Amidst all the May madness over albums, there are some huge side projects which have been dashed off and neglected a little bit. So let me enlighten you…


Musicians have finally realised that it just doesn’t cut it anymore to stick to one trade in the creative industries, as you’ve got to be able to showcase your work across as many platforms as possible. This has led to a rise in the number of short films based around albums, which not only give the audience more context, but also allow the artist’s creativity to fly. Take Jhené Aiko and Big Sean’s latest release, Twenty88. Not only did they drop what’s arguably the hottest collaborative project of 2016 yet, but took the time to create a storyline to really elevate the meaning of the tracks on the album, and give the audience a reason to want to listen to the album.

The distant echoes of piano keys mixed in with hazy synths and reverbs (…)  create a musical landscape which accentuate Drake’s words and feelings

Audiences around the globe haven’t really caught onto the whole telenovela cinematics that artists are trying to get at, even more so with the man of the hour, Drake. Whilst his album is a great album but not a classic, he just keeps on giving the listeners more and more of what they’re after, and this time in the form of Jungle, a short biopic detailing his rise to fame, and also the rise of Toronto as a major player on the Hip-Hop landscape. This hasn’t even reached 100,000 views on Drake’s official YouTube channel yet! 

The opening is Drake doing his bog standard lamenting in the back of a Rolls Royce, nothing out the ordinary there you’d think. But it feels different. He compares his sanity to what it was pre-fame, talking about how he indulges in all of life’s vices more just to feel stable, all whilst being guided to the precipice of the LA Heights, where he gets out and starts to ponder on his entire life. Grainy, sepia-drenched scenes of the formation of Toronto in the 90’s and a young Aubrey singing with his dad (a particularly funny and enlightening part, who knew he had that voice at that age!) start flashing, giving people an insight into “the beginning”.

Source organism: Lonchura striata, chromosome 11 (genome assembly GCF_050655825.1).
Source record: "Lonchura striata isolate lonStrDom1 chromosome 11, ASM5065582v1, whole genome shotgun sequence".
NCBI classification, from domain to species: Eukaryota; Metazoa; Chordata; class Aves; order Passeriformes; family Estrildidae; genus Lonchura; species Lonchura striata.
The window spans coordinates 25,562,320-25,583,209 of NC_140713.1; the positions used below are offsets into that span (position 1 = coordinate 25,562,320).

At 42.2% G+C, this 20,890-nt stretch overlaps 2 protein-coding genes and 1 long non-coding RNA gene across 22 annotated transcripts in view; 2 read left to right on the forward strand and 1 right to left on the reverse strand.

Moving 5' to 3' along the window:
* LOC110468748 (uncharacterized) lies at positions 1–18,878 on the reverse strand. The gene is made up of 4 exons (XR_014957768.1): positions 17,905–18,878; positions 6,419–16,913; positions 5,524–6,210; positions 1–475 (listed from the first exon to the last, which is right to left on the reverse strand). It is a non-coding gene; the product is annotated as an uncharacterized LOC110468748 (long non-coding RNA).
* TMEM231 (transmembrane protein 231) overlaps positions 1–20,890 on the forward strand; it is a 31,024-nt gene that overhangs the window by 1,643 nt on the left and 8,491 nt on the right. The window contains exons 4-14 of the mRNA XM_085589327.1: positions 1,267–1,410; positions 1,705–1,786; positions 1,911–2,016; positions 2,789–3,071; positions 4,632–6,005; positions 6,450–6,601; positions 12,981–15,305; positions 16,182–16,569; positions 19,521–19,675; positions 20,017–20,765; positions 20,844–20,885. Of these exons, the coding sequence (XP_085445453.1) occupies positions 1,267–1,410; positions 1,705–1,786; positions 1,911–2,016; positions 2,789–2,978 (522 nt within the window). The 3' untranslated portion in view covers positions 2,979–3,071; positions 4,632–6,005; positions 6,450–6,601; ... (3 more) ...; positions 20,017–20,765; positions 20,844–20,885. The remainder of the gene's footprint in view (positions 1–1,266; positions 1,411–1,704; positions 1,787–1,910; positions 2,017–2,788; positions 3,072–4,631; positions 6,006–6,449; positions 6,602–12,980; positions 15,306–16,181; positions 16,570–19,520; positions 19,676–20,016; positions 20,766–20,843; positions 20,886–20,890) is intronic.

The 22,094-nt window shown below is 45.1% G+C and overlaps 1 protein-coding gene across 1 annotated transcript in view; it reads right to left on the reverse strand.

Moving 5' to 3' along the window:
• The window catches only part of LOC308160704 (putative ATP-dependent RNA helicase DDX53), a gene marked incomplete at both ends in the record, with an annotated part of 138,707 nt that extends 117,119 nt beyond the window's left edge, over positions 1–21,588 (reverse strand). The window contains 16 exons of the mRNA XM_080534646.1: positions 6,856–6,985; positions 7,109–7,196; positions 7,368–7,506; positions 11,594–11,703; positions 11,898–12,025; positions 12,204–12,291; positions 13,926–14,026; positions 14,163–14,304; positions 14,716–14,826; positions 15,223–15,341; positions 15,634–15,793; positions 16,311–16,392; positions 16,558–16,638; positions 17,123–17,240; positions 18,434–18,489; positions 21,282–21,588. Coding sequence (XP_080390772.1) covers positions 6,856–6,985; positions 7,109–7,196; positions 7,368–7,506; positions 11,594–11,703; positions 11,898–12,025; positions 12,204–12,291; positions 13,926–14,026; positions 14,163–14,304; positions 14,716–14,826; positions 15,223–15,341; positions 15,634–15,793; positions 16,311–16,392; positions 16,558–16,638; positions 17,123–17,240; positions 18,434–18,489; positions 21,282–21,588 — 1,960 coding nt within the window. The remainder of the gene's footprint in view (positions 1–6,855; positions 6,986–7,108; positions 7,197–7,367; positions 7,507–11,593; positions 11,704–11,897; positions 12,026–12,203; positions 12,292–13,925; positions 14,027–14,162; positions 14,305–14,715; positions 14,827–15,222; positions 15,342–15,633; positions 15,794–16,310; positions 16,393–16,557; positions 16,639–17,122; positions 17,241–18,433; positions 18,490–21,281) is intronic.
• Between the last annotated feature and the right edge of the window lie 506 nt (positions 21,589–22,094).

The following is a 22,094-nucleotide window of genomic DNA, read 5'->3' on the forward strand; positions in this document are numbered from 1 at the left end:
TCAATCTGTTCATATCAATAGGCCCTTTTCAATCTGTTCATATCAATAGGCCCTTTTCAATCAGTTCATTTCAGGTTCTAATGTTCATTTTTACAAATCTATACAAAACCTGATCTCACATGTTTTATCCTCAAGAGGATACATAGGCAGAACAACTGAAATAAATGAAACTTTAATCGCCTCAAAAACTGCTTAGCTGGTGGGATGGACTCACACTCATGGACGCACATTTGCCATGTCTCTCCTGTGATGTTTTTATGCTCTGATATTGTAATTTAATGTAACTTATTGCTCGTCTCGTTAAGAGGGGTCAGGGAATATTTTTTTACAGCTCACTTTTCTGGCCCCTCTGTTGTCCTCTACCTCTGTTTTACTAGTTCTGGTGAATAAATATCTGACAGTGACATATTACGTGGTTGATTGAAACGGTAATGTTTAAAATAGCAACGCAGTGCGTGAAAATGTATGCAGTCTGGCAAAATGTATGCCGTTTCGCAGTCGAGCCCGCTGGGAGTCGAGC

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I won’t spoil the rest for you, but the soundtrack is what makes this film. Created by Drake’s right hand man Noah “40” Shehib, it’s definitely the highlight of Jungle. If you don’t want to even look at Drake, then just close your eyes and take in the sounds and beats created by 40 in this quarter hour epic masterpiece. The distant echoes of piano keys mixed in with hazy synths and reverbs, along with the feature of some of the tracks off of Views such as U With Me? (which takes cues from DMX’s How’s It Goin’ Down?) create a musical landscape which accentuate Drake’s words and feelings, and draw the audience in to a journey which, for Drake lovers, will enlighten you, and for the naysayers, maybe, just maybe, it’ll sway you into at least giving Canada’s best export a platform to show you why he’s seen as one of the best in the game at the moment.

If you want to be one of the first million viewers, then hit the link up right here: